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Jim Flaherty says interest rates are heading higher regardless of central bank actions

Posted on Nov 18, 2013 in Mortgage Market Updates and News

Interest rates are going to go up over the long term regardless of what central banks do at the moment, Finance Minister Jim Flaherty said on Thursday after the European Central Bank unexpectedly trimmed rates.
European Central Bank cuts rates to new low after deflation scare
The European Central Bank cut interest rates to a new record low on Thursday, responding to a slump in inflation way below its target that has sparked fears the eurozone’s economic recovery could stall.
The rate cut sent eurozone shares to a five-year high as traders bet a weaker euro and easier lending conditions would help revive the region’s economy and boost demand for stocks. U.S. markets opened slightly higher, but then slipped back into the red.
The bank cut rates to a record low earlier in the day and said it would prime banks with liquidity into 2015 to prevent the eurozone’s recovery from stalling.
Flaherty told reporters in Toronto that people “should anticipate over the long term, interest rates will go up regardless of what central banks do now.”
“The pressure on interest rates is clearly on the upside,” he added. “The period we’ve had of very low interest rates is an anomaly.”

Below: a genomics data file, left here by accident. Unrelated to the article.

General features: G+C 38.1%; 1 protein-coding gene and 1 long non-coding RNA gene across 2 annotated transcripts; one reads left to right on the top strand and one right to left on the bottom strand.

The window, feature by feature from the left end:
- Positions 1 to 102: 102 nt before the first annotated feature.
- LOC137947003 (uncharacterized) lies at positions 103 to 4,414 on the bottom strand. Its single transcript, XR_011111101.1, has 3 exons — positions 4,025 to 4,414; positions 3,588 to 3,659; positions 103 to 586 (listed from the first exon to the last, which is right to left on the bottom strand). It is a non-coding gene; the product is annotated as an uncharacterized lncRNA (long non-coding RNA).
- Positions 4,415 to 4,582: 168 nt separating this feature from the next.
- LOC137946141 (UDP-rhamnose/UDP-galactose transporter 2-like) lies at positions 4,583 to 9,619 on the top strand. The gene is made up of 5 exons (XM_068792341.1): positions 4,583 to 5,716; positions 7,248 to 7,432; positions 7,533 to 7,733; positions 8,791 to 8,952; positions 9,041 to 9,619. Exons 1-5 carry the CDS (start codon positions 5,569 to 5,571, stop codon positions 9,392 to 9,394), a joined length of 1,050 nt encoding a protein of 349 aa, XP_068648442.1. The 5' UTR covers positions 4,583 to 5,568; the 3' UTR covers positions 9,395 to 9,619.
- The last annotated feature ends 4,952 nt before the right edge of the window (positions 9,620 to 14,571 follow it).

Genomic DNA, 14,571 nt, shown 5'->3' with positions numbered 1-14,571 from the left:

Flaherty and the Bank of Canada, which has kept interest rates at a near-record low since September 2010, have repeatedly told Canadians to be careful when taking on debt since borrowing costs will eventually start to rise.
Flaherty also said the government would intervene in the Canadian housing market only in the event of bubble-like indicators, something he did not see right now.
Canada’s housing market, which avoided the crash seen in the United States, boomed coming out of the recession after the central bank cut its main interest rate to a record low.
But Canada’s Conservative government, concerned about the risk of a bubble and high levels of household debt, has tightened mortgage lending rules four times since the financial crisis in a bid to slow it down.
After the latest intervention, in July 2012, the property market cooled markedly, but sales and prices bounced back earlier this year.
Last week, Canada’s federal housing agency reduced its forecast for housing starts for 2014.
Flaherty said the government was closely watching the condo markets in Montréal, Toronto, Vancouver and Calgary.
“We have to be careful that we don’t get an artificial increase in prices, a bubble, because of speculation.”
© Thomson Reuters 2013


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